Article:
Japan's Abe closer to deal on looser limits on military
TOKYO (Reuters) - Japanese Prime Minister Shinzo Abe's government and ruling party are close to a consensus on the need to ease the pacifist constitution's constraints on the military's ability to fight alongside allies abroad, but have yet to persuade their junior coalition partner to agree to the historic change.
Allowing Japan's Self-Defense Forces to aid the United States or other friendly nations under attack would mark a major turning point for Japan's post-war pacifism and its military, which has not fired a shot in conflict since World War Two.
But Abe's effort to lift the ban on so-called collective self-defense faces opposition from his dovish coalition partner, the New Komeito. The move would increase the chance of involvement in wars overseas and almost certainly further strain ties with China and South Korea, already frayed by territorial rows and disputes over Japan's wartime past.
"There are various opinions inside the Liberal Democratic Party (LDP), but the view that it is possible to exercise the right of collective self-defense in a limited way is coming to be shared," Tadamori Oshima, an influential lawmaker in Abe's party, told Reuters in an interview.
"What is important politically going forward is whether we can get the understanding of New Komeito," Oshima added. "There is a great allergy in the New Komeito to the very idea of allowing the exercise of the right of collective self-defense."
Abe aims to achieve the change - part of his conservative agenda to make Japan a "normal country" more able to defend itself and its allies - through a cabinet decision rather than a politically tougher amendment to the constitution.
This week, his government unveiled a major overhaul of a decades-old ban on weapons exports. Longer term, Abe wants to formally revise the U.S.-drafted constitution, seen by conservatives as overly restricting Japan's security options.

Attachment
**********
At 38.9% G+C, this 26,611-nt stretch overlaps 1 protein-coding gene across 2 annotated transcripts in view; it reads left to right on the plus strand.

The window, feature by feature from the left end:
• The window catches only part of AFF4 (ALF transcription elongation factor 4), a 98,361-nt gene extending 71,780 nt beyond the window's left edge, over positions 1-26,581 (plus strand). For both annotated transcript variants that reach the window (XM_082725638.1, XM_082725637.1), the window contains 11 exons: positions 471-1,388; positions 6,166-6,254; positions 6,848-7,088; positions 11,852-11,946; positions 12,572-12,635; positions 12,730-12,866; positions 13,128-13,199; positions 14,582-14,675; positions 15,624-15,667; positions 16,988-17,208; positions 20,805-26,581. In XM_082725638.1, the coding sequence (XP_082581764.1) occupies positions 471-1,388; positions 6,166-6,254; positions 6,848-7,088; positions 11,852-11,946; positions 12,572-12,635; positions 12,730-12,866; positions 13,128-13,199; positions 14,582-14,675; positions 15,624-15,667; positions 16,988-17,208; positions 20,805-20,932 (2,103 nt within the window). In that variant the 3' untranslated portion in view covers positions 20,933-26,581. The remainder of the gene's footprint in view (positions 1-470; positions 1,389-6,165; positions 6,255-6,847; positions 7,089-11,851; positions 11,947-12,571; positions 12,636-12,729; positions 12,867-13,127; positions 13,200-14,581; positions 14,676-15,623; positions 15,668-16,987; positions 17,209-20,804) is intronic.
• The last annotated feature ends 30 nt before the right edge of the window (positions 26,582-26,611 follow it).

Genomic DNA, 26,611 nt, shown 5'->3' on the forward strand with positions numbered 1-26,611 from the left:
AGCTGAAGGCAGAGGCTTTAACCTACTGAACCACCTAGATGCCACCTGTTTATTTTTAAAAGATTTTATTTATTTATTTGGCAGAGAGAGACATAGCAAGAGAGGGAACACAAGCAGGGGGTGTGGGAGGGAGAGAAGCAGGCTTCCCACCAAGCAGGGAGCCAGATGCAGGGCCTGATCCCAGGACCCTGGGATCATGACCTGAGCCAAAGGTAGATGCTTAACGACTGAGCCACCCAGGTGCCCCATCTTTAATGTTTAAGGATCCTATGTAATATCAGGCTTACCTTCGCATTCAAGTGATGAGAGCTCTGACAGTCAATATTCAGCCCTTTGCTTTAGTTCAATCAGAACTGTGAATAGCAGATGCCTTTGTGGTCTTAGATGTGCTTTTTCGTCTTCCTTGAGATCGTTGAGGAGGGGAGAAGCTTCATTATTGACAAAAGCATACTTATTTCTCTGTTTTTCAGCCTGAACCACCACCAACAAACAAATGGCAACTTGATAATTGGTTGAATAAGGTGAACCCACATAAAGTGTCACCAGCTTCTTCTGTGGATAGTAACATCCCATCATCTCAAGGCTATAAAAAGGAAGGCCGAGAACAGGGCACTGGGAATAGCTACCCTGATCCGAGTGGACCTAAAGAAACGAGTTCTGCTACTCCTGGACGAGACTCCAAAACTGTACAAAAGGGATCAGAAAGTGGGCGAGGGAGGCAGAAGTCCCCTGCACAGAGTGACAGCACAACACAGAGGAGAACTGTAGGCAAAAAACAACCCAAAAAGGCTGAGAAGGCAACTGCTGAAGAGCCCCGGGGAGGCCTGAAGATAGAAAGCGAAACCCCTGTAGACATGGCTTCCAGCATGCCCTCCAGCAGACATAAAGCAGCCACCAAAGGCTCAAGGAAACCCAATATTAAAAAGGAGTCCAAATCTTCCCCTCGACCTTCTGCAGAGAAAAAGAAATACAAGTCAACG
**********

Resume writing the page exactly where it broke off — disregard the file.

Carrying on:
Past governments have said Japan had the right of collective self-defense under international law but that the constitution's war-renouncing Article 9 prohibited it from taking such action.
Abe and his advisors argue Japan's challenging security environment, including China's military buildup, requires a more flexible approach and a bigger role for Tokyo in its alliance with Washington - something the United States has long urged.
Expressions of concern from within the LDP - as much over what party critics saw as Abe's high-handed decision-making style as over policy content - and from New Komeito, however, have delayed a decision on the contentious change.
Abe had faced push-back from LDP members, some of whom were upset by his seeming haste to make a decision without more careful discussion inside the party. One outspoken party critic said a change of such magnitude should only be achieved through a constitutional amendment.
Some political experts also suggested the debate smacked of a political performance intended to persuade the public.
Opinion polls show a majority of voters oppose lifting the ban, apparently reflecting wariness of getting dragged into foreign wars and support for the constitution's pacifist ideals.